Aggregators have emerged as crucial tools for the coordination of distributed, controllable loads. To be used effectively, an aggregator must be able to communicate the available flexibility of the loads they control, known as the aggregate flexibility to a system operator. However, most existing aggregate flexibility measures often are slow-timescale estimations and much less attention has been paid to real-time coordination between an aggregator and an operator. In the second part of this dissertation, we consider solving an online decision-making problem in a closed-loop system and present a design of real-time aggregate flexibility feedback, termed the maximum entropy feedback (MEF). In addition to deriving analytic properties of the MEF, combining learning and control, we show that it can be approximated using reinforcement learning and used as a penalty term in a novel control algorithm--the penalized predictive control (PPC) that enables efficient communication, fast computation, and lower costs. We illustrate the efficacy of the PPC using a dataset from an adaptive electric vehicle charging network and show that PPC outperforms classical MPC. We show that under certain regularity assumptions, the PPC is optimal. We illustrate the efficacy of the PPC using a dataset from an adaptive electric vehicle charging network and show that PPC outperforms classical model predictive control (MPC). In a theoretical perspective, a two-controller problem is formulated. A central controller chooses an action from a feasible set that is determined by time-varying and coupling constraints, which depend on all past actions and states. The central controller's goal is to minimize the cumulative cost; however, the controller has access to neither the feasible set nor the dynamics directly, which are determined by a remote local controller. Instead, the central controller receives only an aggregate summary of the feasibility information from the local controller, which does not know the system costs. We show that it is possible for an online algorithm using feasibility information to nearly match the dynamic regret of an online algorithm using perfect information whenever the feasible sets satisfy some criterion, which is satisfied by inventory and tracking constraints.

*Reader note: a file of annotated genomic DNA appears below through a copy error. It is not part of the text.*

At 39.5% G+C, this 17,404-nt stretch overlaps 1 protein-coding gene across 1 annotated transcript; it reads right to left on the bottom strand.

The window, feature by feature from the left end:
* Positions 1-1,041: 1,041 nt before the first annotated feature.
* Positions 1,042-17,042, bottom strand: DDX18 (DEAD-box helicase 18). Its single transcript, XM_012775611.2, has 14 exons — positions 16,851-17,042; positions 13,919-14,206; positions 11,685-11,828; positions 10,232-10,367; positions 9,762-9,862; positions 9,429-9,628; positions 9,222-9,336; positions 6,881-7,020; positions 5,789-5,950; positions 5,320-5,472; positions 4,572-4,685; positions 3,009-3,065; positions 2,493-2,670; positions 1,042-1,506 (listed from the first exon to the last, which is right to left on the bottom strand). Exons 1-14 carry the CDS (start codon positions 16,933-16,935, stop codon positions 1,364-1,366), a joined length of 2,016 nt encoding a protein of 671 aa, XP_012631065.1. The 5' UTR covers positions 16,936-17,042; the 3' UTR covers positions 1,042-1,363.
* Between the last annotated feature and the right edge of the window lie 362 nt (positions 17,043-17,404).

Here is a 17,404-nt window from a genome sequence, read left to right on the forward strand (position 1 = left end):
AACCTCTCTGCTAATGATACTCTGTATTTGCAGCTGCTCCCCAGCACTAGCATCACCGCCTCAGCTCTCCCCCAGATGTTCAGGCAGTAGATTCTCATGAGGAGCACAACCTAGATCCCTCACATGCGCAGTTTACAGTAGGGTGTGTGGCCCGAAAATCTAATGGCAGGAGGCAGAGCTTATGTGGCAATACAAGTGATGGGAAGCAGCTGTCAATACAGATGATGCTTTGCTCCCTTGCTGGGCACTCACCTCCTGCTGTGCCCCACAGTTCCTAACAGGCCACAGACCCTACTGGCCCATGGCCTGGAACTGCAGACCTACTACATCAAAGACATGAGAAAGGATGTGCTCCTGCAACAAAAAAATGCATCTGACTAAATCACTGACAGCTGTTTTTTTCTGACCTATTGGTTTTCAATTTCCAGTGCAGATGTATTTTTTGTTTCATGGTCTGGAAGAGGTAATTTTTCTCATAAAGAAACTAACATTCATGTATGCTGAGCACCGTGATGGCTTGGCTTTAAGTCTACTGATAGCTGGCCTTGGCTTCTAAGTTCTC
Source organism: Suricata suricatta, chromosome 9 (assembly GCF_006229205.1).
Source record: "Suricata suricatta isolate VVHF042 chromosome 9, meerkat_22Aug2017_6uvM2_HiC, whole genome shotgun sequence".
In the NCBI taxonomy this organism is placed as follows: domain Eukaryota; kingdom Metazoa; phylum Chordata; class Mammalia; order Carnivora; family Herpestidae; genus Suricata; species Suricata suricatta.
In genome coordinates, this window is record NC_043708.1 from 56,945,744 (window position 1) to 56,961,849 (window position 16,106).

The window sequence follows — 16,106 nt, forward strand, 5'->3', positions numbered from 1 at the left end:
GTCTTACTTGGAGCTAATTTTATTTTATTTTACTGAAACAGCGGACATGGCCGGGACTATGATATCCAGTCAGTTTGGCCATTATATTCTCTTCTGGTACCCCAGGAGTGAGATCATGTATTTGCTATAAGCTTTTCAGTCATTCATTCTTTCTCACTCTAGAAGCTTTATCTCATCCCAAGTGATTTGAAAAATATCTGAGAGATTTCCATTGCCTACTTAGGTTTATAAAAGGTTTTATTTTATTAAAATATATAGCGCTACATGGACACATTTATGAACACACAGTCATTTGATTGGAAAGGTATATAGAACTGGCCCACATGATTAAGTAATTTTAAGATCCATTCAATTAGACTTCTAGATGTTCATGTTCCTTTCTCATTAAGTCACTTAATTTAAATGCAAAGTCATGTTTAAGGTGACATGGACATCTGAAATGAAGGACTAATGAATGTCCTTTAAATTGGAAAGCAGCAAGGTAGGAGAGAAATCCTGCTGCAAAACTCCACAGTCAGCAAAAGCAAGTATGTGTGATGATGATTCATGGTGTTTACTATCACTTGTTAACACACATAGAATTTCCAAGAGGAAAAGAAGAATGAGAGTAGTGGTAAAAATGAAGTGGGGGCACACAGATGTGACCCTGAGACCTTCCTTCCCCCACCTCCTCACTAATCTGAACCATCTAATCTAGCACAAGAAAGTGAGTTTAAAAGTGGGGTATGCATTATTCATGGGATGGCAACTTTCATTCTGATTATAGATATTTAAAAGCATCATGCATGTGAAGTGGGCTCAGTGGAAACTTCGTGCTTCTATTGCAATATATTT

The third part of this dissertation consists of examples of learning, inference, and data analysis methods for power system identification and electric charging. We present a power system identification problem with noisy nodal measurements and efficient algorithms, based on fundamental trade-offs between the number of measurements, the complexity of the graph class, and the probability of error. Next, we specifically consider prediction and unsupervised learning tasks in EV charging. We provide basic data analysis results of a public dataset released by Caltech and develop a novel iterative clustering method for classifying time series of EV charging rates.

Item Type:Thesis (Dissertation (Ph.D.))
Subject Keywords:Control; decision-making; machine learning; artificial intelligence; EV charging; smart grid; power systems
Degree Grantor:California Institute of Technology
Division:Engineering and Applied Science
Major Option:Computing and Mathematical Sciences
Thesis Availability:Public (worldwide access)
Research Advisor(s):
  • Low, Steven H. (advisor)
  • Wierman, Adam C. (co-advisor)
Group:Caltech Rigorous Systems Research Group (RSRG), Netlab
Thesis Committee:
  • Yue, Yisong (chair)
  • Low, Steven H.
  • Wierman, Adam C.
  • Mazumdar, Eric V.
Defense Date:22 June 2022
Funding AgencyGrant Number
NSFECCS 1931662
Resnick Sustainability Institute2021 Impact Grants
Record Number:CaltechThesis:07202022-040725024
Persistent URL:
Related URLs:
URLURL TypeDescription adapted for Chapter II adapted for Chapter IV adapted for Chapter IV adapted for Chapter V adapted for Chapter VI adapted for Chapter VII adapted for Chapter VII
Li, Tongxin0000-0002-9806-8964
Default Usage Policy:No commercial reproduction, distribution, display or performance rights in this work are provided.
ID Code:14980
Deposited By: Tongxin Li
Deposited On:25 Jul 2022 23:14
Last Modified:01 Aug 2022 17:47